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On July 13, 2019, Brandon Andrew Clark uploaded a series of disturbing photos and posts to social media.
Some of the morbid images, which showed a young woman’s dead body, were shared on Instagram and the gamer site Discord. Others showed Clark clutching a knife.
One of the graphic pictures, which appeared to show a green tarp and an outstretched hand, was captioned with the cryptic message, “I’m sorry Bianca.”
The images rapidly proliferated on the websites 4chan, 8chan, and later Reddit.
“I’m ending it today,” Clark had previously written on Facebook. “I’m sorry to all the family and friends who wanted me to achieve. I love you all.”
He'd also posted a dark message on Instagram: "Here comes hell. It's redemption, right?"
At around 7:20 a.m. that day, Clark made contact with emergency dispatchers.
“It was one of the weirdest 911 calls I've heard in my career,” Sean Mills, a public safety reporter for the Rome Sentinel, told producers of "Dark Web Exposed," a multi-platform series from Oxygen Media. “He was very cool and collected. He tells them something like, ‘I can't stay on the phone very long. I have to commit the suicide part of the murder-suicide. At one point, the dispatcher asks him for a call back number, when he says something like, ‘Don't call me back. You're going to f--k up my suicide photo.’”
Authorities managed to trace the phone call to a residence in Utica, NY. When investigators found Clark, he was attempting to cut his own throat — while trying to livestream it all. The corpse of Bianca Devins, a 17-year-old model whose murder Clark had documented on social media, was discovered nearby. Her throat had also been slit.
The following day, Clark, at the time 21, was charged with second-degree murder in Devins’ slaying. A gaping wound was visible on his neck in his mugshot. As the hashtag #RIPBianca trended on social media, photos of Devins’ final moments also began to propagate across the internet.
“People just are taking it and spreading it and it goes farther and farther,” Mills said.
“It went viral instantly,” investigative reporter Niki Luciano told producers.
The exact nature of their relationship remains unclear. Police at the time, however, speculated Devins and Clark may have been in a sexual relationship.
Livestreaming and documenting gruesome crimes on social media has become a growing phenomenon in the digital era. However, Clark’s case — and Devins’ death — is perhaps the most publicized and widely shared example.
“This is a truly disturbing case,” Adam Scott Wandt, an assistant professor of public policy at John Jay College of Criminal Justice, previously told Oxygen.com. “He wanted to die, and he wanted her to die, and he wanted an audience for all of this.”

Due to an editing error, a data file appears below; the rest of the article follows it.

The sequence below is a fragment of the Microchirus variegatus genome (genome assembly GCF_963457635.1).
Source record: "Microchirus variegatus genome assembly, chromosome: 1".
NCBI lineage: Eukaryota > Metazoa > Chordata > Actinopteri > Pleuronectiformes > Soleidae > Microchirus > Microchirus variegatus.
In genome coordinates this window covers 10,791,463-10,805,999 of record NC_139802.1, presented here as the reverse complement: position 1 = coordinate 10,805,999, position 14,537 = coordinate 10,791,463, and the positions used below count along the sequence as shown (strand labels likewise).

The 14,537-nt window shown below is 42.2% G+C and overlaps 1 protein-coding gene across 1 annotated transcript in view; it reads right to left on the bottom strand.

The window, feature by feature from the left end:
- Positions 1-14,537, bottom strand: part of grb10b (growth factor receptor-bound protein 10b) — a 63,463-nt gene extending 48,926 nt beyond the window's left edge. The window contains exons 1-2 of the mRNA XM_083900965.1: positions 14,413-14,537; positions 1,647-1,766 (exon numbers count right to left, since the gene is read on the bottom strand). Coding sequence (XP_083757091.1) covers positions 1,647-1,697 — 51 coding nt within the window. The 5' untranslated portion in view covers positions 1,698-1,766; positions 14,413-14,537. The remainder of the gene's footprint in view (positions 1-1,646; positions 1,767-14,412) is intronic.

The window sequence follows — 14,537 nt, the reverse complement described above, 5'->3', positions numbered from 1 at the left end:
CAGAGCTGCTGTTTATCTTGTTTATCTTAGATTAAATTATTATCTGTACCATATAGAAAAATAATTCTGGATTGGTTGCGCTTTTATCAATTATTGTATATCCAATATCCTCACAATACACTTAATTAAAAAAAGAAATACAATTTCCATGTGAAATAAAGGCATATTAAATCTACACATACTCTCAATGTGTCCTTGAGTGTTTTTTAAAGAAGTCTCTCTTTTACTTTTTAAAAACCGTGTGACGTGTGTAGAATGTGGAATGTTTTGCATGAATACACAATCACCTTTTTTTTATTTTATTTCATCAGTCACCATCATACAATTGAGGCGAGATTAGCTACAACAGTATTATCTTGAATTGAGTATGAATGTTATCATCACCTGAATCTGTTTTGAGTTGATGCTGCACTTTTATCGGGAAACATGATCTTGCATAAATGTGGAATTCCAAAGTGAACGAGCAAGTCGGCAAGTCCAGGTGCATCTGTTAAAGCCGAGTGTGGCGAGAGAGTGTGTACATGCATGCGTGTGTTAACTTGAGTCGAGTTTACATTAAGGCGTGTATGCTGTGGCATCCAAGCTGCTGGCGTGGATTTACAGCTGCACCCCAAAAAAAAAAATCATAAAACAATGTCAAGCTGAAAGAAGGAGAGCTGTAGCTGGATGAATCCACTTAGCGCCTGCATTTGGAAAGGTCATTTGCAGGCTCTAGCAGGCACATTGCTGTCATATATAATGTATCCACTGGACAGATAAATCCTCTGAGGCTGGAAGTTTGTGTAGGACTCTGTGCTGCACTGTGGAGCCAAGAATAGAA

Prior to Devins’ murder, the young social media influencer had a prominent digital footprint.
The 17-year-old had several social media accounts under different user names on Twitter, Instagram, and Discord. In death, her online notoriety skyrocketed. More than a year after her murder, the late teen’s Instagram account has more than 160,000 followers.
Meanwhile, images of her gruesome murder are still believed to circulate online.
“Her parents have fought really hard to get the murder images taken down,” Luciano added. “Obviously it's their daughter's last moments so they don't want to have that available for anybody. Unfortunately, many of the graphic images still exist on social media sites today.”
No matter how many times the horrific pictures are removed from social media platforms, they could reappear at any time.
“Plenty of people probably saved it and plenty of people share it elsewhere,” Mills, the Rome Sentinel reporter, explained. “Anyone at any time could re-upload it. That kind of picture would never die. It's just how these horrors of the internet work.”
Beyond her online persona, Devins was also recognized as a budding model and a talented artist.
“She would have been a famous model hands down,” Mae Scialdone, a talent agent and Devin’s mentor, previously told Oxygen.com. “She would have gone to the top quickly. Her future was just so bright. She was just next level in so many different ways.”
Devins, she said, aspired to study psychology after she graduated.
“I don't think that anyone really knows, like, how strong of an aura and a presence that she was,” Scialdone added. “I'm hard to impress. And she impressed me.”
Scialdone described Devins as “radiant and glowing” and the teen's family has also shared their memories of her.
“My sister was a beautiful girl with a beautiful heart and she lit up every room she walked into,” Olivia Devins, Bianca’s sister, said at the slain teen’s funeral last year.
Clark pleaded guilty in February, though he attempted to withdraw that plea in July. A judge ruled in October that Clark couldn't withdraw the plea and ordered sentencing to go forward in December, though the proceedings have been delayed due to the COVID-19 pandemic.
“Her murder was videotaped and we would have had to play that,” Oneida County District Attorney Scott McNamara previously told Oxygen.com about the benefits of avoiding a trial. “I don’t think that would have been healthy for anybody. It sure hasn’t been healthy for myself and my assistants handling this case.”
Clark faces 25 years to life in prison.
“There’s never going to be closure for her family,” Scialdone added. “He needs to spend his life in jail. “You just can’t have a person like that not in jail for the rest of their life.”
A vigil was held for Devins in July to commemorate the one-year anniversary of her death, according to the Observer-Dispatch, a Utica newspaper.
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